Health initiative proves to be one real success story
- Category: Headline News
- Published Date
One of the most successful of the Aboriginal community-controlled sectors in the country over recent decades has been the health sector and last week 30 Indigenous high school students from across the country converged on the nation’s capital to take one further step on their own paths to a career in health.
Murra Mullangari, an initiative of the Australian Indigenous Doctors Association (AIDA) and their partners in the Indigenous health field, brought the Year 10, 11 and 12 students together for a week in Canberra that aimed to inspire Aboriginal and Torres Strait Islander students to pursue a career in health and to support them in their transition from secondary school to the health workforce.
Jilpia Nappaljari was there at the very beginning of Aboriginal community-controlled health having been “involved” in the founding of the very first Aboriginal Medical Service (AMS), Redfern.
“I was involved in the Aboriginal Medical Service when it first started and worked with Fred Hollows at the National Trachoma and Eye Health,” Ms Nappaljari said.
She sees programs like Murra Mullangari opening options for the young participants that Indigenous people had to fight much harder for previously.
“As I told some of the young people who came up and spoke to me ‘just remember, the world is your oyster’.”
Ms Nappaljari believes this and similar programs will secure the future of Aboriginal self-determination.
“It’s good, as an old person we’re not going to live very long and it’s good to see it’s been taken on,” she said.
Aboriginal and Torres Strait Islander Social Justice Commissioner, Mick Gooda agrees saying events like this are “succession planning” and the inspiring thing is there were over 200 applicants for only 30 places available.
“This is part of succession planning and what we’re seeing now is our young kids, you can see it here, leaving school and going straight into university whereas in the past a lot of our students have been mature age students,” Mr Gooda said.
“That’s an evolution that’s happening now and that’s an indication of the increase of achievement in the education field, so I think it’s pretty exciting. I think for this conference the thing that gets me is more than 200 kids applied for 30 places.
“How great is that to come down to talk about working as doctors, working in the allied health areas, so I just think it’s so just deadly to see these kids here, and they will take over,” Mr Gooda said.
Pat Anderson, one of the co-authors of the “Little Children are Sacred report and Chairperson of the Lowitja Institute Board, agrees with Mr Gooda the event is inspiring but said it showed the unevenness of Aboriginal opportunity around the country.
“It’s a wonderful initiative by AIDA and they’re to be heartily congratulated on such a program and project and the fact they had more than 200 applicants is just amazing but also I think, a bit more controversially, it demonstrates very tellingly the unevenness of what’s happening in education for Aboriginal people,” Ms Anderson said.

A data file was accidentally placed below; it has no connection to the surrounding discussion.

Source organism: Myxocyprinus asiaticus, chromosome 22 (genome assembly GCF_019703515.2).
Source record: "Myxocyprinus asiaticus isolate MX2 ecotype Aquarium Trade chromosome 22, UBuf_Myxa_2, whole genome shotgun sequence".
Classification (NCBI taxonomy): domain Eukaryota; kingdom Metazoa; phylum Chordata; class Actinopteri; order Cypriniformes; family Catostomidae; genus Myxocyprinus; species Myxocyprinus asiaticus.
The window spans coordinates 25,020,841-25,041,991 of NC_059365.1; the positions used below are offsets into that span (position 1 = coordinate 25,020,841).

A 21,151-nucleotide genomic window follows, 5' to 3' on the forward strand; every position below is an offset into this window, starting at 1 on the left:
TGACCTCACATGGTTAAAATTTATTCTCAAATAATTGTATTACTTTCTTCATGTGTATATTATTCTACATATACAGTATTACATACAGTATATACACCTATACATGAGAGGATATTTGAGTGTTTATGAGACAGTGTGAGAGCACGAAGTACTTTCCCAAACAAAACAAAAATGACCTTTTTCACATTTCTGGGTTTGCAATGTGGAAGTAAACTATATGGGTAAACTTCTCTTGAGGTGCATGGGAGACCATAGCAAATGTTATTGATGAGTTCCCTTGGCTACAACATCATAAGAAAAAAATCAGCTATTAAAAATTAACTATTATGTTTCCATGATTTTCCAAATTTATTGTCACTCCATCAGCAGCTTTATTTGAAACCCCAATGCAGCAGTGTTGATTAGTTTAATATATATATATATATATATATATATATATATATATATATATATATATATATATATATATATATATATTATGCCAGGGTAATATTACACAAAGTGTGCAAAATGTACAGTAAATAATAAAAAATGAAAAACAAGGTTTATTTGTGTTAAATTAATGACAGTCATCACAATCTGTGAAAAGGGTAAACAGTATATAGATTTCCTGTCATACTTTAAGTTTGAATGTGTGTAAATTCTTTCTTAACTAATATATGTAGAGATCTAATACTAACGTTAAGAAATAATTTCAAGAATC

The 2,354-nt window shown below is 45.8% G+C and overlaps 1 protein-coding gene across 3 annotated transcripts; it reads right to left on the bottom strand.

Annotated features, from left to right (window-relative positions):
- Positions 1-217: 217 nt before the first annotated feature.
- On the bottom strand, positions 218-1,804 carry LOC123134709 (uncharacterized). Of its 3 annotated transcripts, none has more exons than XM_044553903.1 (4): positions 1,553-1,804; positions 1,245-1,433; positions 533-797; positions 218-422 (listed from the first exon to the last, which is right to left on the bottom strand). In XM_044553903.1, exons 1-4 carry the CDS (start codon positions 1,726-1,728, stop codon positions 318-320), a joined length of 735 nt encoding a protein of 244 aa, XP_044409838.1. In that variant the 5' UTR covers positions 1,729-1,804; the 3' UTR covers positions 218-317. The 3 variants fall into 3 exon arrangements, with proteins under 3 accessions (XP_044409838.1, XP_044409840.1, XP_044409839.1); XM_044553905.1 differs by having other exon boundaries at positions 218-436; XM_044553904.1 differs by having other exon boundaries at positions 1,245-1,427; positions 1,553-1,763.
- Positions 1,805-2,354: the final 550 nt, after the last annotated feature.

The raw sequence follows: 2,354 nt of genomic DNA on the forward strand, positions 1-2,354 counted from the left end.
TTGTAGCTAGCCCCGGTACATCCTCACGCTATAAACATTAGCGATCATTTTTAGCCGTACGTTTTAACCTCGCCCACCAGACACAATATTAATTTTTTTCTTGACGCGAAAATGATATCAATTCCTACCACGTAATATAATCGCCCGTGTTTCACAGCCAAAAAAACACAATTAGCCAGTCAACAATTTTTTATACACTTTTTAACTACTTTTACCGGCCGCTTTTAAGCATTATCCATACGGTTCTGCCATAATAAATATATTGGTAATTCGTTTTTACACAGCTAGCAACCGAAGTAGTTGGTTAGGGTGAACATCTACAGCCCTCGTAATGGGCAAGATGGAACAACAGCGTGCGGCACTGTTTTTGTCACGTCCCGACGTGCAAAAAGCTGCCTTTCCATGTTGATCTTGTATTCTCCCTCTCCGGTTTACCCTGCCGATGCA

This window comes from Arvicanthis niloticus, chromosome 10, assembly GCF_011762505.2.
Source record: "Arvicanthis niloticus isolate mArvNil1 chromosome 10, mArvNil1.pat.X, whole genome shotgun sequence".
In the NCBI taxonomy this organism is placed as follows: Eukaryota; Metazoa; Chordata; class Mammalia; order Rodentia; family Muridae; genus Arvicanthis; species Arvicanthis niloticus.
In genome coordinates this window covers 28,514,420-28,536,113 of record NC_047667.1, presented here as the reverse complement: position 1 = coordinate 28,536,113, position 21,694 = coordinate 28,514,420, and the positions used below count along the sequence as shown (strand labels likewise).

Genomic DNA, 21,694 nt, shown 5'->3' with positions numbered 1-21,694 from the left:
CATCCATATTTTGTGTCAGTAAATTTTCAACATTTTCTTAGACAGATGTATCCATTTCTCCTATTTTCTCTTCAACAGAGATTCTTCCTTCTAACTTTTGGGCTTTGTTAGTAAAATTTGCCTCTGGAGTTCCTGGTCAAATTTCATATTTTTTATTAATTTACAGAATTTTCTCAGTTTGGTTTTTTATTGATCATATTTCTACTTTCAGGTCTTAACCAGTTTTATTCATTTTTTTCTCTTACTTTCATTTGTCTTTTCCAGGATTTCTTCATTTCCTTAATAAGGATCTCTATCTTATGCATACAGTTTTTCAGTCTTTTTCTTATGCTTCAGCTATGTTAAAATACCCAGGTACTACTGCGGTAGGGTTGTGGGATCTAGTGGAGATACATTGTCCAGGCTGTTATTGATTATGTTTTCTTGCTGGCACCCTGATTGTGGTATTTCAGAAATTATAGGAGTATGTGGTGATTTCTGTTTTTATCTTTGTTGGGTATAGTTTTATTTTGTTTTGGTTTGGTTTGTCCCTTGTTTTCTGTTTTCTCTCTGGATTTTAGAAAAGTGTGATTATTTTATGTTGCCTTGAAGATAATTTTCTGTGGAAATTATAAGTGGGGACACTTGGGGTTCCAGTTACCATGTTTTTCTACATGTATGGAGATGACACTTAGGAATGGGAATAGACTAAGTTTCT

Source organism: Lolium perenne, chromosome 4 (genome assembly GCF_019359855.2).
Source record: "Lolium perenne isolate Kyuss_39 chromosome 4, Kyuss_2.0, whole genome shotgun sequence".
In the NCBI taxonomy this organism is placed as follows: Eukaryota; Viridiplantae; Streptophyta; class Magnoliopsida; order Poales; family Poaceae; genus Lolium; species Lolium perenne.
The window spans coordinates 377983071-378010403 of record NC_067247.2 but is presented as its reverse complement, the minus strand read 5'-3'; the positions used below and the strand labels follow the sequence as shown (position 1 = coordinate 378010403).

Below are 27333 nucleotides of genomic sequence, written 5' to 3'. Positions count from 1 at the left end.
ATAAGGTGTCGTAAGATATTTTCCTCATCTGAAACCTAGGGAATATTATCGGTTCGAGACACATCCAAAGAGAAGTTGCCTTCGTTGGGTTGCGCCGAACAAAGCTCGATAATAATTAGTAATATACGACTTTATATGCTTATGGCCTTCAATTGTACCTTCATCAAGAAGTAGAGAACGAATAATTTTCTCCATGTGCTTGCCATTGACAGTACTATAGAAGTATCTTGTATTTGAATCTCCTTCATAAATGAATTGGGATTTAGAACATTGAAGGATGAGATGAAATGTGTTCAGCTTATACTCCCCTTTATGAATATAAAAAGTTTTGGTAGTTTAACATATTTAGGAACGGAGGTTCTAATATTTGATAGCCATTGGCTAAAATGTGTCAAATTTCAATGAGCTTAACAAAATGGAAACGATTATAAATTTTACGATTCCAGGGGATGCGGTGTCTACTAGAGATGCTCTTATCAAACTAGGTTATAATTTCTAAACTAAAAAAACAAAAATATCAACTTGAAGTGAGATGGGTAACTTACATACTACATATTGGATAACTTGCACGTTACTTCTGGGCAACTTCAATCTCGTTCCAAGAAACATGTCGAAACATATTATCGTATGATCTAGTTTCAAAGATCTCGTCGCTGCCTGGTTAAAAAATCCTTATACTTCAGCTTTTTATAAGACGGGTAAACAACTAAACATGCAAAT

“I’m from the Northern Territory and it’s wonderful but there aren’t any kids from the Northern Territory here who are participants, I’ve checked the list.
“In a lot of the more isolated communities we’re not doing so well but maybe some of these young people might take that on as one of their leadership tasks to try to tackle that unevenness there,” she said.
Jody Broun, Co-Chair of the National Congress of Australia’s First Peoples and Co-Chair of the National Health Leadership Forum (NHLF), sees events like this as a crucial part of the Closing the Gap strategy, a strategy few non-Indigenous people realise was actually started by Aboriginal community-controlled organisations before being taken over by the Council of Australian Governments.
“The issue with the Close the Gap, the actual Close the Gap was it came from the ground, it came from the communities, it’s really about us and our communities taking the lead and taking control,” Ms Broun said.
“This is great because you’ve got young people who want these jobs in communities and too often you go to an Aboriginal community and all the health providers are white fellas from outside the communities.
“Whether it’s teachers or health workers we need to take control of that ourselves and see that these jobs in these communities are for our young people,” she said.
“There are people out there who want these skills and my view, and the Congress’ view, is the communities need the opportunity to take that control back and not be disempowered.
“Governments need to step back a bit, they do need to facilitate it, there is a role for government funding and government services but it’s about decision-making and it’s about the control the communities take and NACCHO (National Aboriginal Community-Controlled Health Organisation) is a good example of that because it is community controlled. They decide the services they deliver.
“These are young people who will be a part of that, you can see how much confidence they have got and some additional skills and having some belief in themselves is really important and the support they’ll get through this program and hopefully there’ll be development of that as well,” Ms Broun said.
Outside of the actual benefits that will flow from all these additional Indigenous health workers, Ms Broun sees hope in what other young Indigenous people will see is possible for them too.
“There are all these young people out there doing so well that we don’t hear about, we only hear about negative stories, particularly around our youth, so it really does give you a lot of faith in the future,” Ms Broun said.